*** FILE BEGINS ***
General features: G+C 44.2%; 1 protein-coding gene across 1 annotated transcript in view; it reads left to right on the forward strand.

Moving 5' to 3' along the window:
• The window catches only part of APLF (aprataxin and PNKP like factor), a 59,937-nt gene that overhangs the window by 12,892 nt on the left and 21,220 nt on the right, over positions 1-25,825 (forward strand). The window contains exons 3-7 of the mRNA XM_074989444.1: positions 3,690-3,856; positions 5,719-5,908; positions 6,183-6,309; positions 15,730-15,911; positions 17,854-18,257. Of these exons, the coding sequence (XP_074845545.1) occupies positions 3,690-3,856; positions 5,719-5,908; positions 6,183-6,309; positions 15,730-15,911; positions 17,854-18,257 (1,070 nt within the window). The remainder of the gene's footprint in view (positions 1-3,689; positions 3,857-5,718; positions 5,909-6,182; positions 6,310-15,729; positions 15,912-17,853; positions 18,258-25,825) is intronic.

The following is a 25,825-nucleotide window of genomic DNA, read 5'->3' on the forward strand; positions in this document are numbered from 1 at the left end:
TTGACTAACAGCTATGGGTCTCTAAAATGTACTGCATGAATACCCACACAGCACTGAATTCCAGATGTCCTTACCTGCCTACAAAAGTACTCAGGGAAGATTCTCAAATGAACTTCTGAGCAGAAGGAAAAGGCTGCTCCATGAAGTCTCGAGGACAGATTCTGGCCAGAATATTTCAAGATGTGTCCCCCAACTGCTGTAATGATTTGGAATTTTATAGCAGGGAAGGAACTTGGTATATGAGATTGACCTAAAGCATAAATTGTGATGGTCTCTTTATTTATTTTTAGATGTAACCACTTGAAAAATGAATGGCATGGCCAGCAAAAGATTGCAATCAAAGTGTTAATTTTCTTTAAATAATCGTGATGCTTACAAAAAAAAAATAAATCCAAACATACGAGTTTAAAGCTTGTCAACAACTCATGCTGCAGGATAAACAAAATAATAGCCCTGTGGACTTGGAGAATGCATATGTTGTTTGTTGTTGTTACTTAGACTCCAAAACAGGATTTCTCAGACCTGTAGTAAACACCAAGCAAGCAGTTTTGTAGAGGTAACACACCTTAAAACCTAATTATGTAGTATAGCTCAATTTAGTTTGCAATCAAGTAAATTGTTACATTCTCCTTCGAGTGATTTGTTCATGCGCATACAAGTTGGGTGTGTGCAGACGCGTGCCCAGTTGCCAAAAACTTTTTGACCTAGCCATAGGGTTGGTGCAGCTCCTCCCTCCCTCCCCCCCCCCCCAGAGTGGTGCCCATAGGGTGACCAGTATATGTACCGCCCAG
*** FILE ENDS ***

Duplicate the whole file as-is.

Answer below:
General features: G+C 44.2%; 1 protein-coding gene across 1 annotated transcript in view; it reads left to right on the forward strand.

Moving 5' to 3' along the window:
• The window catches only part of APLF (aprataxin and PNKP like factor), a 59,937-nt gene that overhangs the window by 12,892 nt on the left and 21,220 nt on the right, over positions 1-25,825 (forward strand). The window contains exons 3-7 of the mRNA XM_074989444.1: positions 3,690-3,856; positions 5,719-5,908; positions 6,183-6,309; positions 15,730-15,911; positions 17,854-18,257. Of these exons, the coding sequence (XP_074845545.1) occupies positions 3,690-3,856; positions 5,719-5,908; positions 6,183-6,309; positions 15,730-15,911; positions 17,854-18,257 (1,070 nt within the window). The remainder of the gene's footprint in view (positions 1-3,689; positions 3,857-5,718; positions 5,909-6,182; positions 6,310-15,729; positions 15,912-17,853; positions 18,258-25,825) is intronic.

The following is a 25,825-nucleotide window of genomic DNA, read 5'->3' on the forward strand; positions in this document are numbered from 1 at the left end:
TTGACTAACAGCTATGGGTCTCTAAAATGTACTGCATGAATACCCACACAGCACTGAATTCCAGATGTCCTTACCTGCCTACAAAAGTACTCAGGGAAGATTCTCAAATGAACTTCTGAGCAGAAGGAAAAGGCTGCTCCATGAAGTCTCGAGGACAGATTCTGGCCAGAATATTTCAAGATGTGTCCCCCAACTGCTGTAATGATTTGGAATTTTATAGCAGGGAAGGAACTTGGTATATGAGATTGACCTAAAGCATAAATTGTGATGGTCTCTTTATTTATTTTTAGATGTAACCACTTGAAAAATGAATGGCATGGCCAGCAAAAGATTGCAATCAAAGTGTTAATTTTCTTTAAATAATCGTGATGCTTACAAAAAAAAAATAAATCCAAACATACGAGTTTAAAGCTTGTCAACAACTCATGCTGCAGGATAAACAAAATAATAGCCCTGTGGACTTGGAGAATGCATATGTTGTTTGTTGTTGTTACTTAGACTCCAAAACAGGATTTCTCAGACCTGTAGTAAACACCAAGCAAGCAGTTTTGTAGAGGTAACACACCTTAAAACCTAATTATGTAGTATAGCTCAATTTAGTTTGCAATCAAGTAAATTGTTACATTCTCCTTCGAGTGATTTGTTCATGCGCATACAAGTTGGGTGTGTGCAGACGCGTGCCCAGTTGCCAAAAACTTTTTGACCTAGCCATAGGGTTGGTGCAGCTCCTCCCTCCCTCCCCCCCCCCCCAGAGTGGTGCCCATAGGGTGACCAGTATATGTACCGCCCAG